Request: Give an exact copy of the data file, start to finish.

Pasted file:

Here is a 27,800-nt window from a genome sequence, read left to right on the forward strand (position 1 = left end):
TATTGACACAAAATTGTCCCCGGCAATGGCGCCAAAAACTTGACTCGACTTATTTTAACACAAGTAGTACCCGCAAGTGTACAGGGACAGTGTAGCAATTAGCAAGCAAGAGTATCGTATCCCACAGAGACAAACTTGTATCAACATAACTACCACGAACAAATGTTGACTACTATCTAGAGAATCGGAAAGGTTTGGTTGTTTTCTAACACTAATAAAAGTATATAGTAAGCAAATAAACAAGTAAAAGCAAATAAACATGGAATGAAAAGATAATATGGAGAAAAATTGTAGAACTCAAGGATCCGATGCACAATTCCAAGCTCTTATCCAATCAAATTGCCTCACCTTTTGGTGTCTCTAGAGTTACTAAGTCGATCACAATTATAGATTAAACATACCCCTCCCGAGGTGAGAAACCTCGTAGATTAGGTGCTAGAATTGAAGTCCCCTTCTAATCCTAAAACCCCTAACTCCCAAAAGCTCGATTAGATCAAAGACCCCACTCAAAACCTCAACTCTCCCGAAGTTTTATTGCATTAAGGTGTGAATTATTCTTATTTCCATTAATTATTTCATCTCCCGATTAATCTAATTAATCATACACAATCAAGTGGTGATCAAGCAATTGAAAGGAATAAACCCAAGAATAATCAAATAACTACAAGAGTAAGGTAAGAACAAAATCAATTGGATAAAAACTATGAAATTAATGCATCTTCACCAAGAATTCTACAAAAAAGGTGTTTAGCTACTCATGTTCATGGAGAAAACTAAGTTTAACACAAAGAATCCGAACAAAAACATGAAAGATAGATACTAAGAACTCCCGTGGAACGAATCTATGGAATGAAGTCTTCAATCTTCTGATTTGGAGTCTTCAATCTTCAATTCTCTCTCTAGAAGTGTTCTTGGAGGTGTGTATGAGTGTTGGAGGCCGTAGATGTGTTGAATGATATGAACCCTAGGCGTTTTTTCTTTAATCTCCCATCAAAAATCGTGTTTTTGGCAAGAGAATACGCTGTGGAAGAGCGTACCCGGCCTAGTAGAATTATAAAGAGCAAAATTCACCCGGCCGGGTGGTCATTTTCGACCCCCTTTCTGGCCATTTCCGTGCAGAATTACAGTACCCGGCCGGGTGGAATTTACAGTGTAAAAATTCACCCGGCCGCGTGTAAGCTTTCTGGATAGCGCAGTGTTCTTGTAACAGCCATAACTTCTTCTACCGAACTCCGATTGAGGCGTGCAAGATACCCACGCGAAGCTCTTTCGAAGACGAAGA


Here is a 27,800-nt window from a genome sequence, read left to right on the forward strand (position 1 = left end):
TATTGACACAAAATTGTCCCCGGCAATGGCGCCAAAAACTTGACTCGACTTATTTTAACACAAGTAGTACCCGCAAGTGTACAGGGACAGTGTAGCAATTAGCAAGCAAGAGTATCGTATCCCACAGAGACAAACTTGTATCAACATAACTACCACGAACAAATGTTGACTACTATCTAGAGAATCGGAAAGGTTTGGTTGTTTTCTAACACTAATAAAAGTATATAGTAAGCAAATAAACAAGTAAAAGCAAATAAACATGGAATGAAAAGATAATATGGAGAAAAATTGTAGAACTCAAGGATCCGATGCACAATTCCAAGCTCTTATCCAATCAAATTGCCTCACCTTTTGGTGTCTCTAGAGTTACTAAGTCGATCACAATTATAGATTAAACATACCCCTCCCGAGGTGAGAAACCTCGTAGATTAGGTGCTAGAATTGAAGTCCCCTTCTAATCCTAAAACCCCTAACTCCCAAAAGCTCGATTAGATCAAAGACCCCACTCAAAACCTCAACTCTCCCGAAGTTTTATTGCATTAAGGTGTGAATTATTCTTATTTCCATTAATTATTTCATCTCCCGATTAATCTAATTAATCATACACAATCAAGTGGTGATCAAGCAATTGAAAGGAATAAACCCAAGAATAATCAAATAACTACAAGAGTAAGGTAAGAACAAAATCAATTGGATAAAAACTATGAAATTAATGCATCTTCACCAAGAATTCTACAAAAAAGGTGTTTAGCTACTCATGTTCATGGAGAAAACTAAGTTTAACACAAAGAATCCGAACAAAAACATGAAAGATAGATACTAAGAACTCCCGTGGAACGAATCTATGGAATGAAGTCTTCAATCTTCTGATTTGGAGTCTTCAATCTTCAATTCTCTCTCTAGAAGTGTTCTTGGAGGTGTGTATGAGTGTTGGAGGCCGTAGATGTGTTGAATGATATGAACCCTAGGCGTTTTTTCTTTAATCTCCCATCAAAAATCGTGTTTTTGGCAAGAGAATACGCTGTGGAAGAGCGTACCCGGCCTAGTAGAATTATAAAGAGCAAAATTCACCCGGCCGGGTGGTCATTTTCGACCCCCTTTCTGGCCATTTCCGTGCAGAATTACAGTACCCGGCCGGGTGGAATTTACAGTGTAAAAATTCACCCGGCCGCGTGTAAGCTTTCTGGATAGCGCAGTGTTCTTGTAACAGCCATAACTTCTTCTACCGAACTCCGATTGAGGCGTGCAAGATACCCACGCGAAGCTCTTTCGAAGACGAAGA